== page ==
Benefits

The Marie Skłodowska-Curie programme offers highly competitive and attractive salary and working conditions which include:

->a living allowance (3,528 Euros per month)
->a monthly mobility allowance (600 Euros per month)
->a family allowance (if applicable, 500 Euros per month)

These allowances are used to cover the gross salary, employers’ compulsory deductions and benefits for the three years of the Marie Curie programme. The living allowance is a gross EU contribution to the salary costs of the full-time researcher. The family allowance is an estimated average that will be adapted to the specific conditions of the hired researcher. All three subsidies are subject to the deduction of compulsory social security contributions and income taxes in accordance with the regulations applicable in the country of the host institution. At the end of the three-year contract any possible difference between the gross amounts paid and the amount to be paid according to the programme will be equalized.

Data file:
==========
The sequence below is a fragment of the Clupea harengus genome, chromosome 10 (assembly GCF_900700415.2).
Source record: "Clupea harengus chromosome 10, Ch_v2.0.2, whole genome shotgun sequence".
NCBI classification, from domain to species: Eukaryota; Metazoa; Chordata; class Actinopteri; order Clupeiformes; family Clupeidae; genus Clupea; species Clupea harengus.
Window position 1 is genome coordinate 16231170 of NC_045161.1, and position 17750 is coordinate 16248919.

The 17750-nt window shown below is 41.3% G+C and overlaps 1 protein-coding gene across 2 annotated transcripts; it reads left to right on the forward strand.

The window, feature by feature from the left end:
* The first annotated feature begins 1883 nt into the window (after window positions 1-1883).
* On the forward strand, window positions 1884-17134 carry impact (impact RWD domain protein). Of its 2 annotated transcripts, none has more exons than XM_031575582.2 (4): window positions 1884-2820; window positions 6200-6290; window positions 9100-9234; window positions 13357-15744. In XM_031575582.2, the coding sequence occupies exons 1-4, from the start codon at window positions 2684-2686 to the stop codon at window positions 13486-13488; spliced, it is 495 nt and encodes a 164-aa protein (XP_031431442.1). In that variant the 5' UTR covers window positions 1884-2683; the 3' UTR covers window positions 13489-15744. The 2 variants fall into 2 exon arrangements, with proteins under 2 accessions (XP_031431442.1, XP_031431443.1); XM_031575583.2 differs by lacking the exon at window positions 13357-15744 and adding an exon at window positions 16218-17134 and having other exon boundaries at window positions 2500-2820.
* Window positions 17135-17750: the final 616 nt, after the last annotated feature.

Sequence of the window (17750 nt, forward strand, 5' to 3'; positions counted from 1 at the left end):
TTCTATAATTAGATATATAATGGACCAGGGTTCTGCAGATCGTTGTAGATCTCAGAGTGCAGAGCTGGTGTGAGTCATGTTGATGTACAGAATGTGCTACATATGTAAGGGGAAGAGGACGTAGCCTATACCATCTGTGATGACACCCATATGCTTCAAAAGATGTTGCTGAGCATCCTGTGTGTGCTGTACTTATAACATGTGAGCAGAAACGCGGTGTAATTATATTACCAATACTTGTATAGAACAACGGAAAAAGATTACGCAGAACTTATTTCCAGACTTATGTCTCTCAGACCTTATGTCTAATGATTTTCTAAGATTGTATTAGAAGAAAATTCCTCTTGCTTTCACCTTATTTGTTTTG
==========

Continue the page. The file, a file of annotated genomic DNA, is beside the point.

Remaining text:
Enrolment fees in the PhD programme of the host institution will be covered by the programme during the 36-month period.

Application

Please use this form to provide the following information:

->personal data
->confirmation of compliance with the eligibility and mobility requirements

And the required documentation:

->letter of motivation (maximum 2 pages)
->CV in EUROPASS format
->certificate of English proficiency
->transcripts of your academic degrees (translated into English, by a sworn translator; including ranking of degree classification)
->a research proposal in line with the ESR project (maximum 6 pages), for each ESR project you would like to apply (maximum three)
->if applicable, a professional portfolio
->two reference letters
Contact

Prof. dr. ir. Marja Elsinga (m.g.elsinga@tudelft.nl)

More information

PhD programme at the TUD Graduate School of Architecture and the Built Environment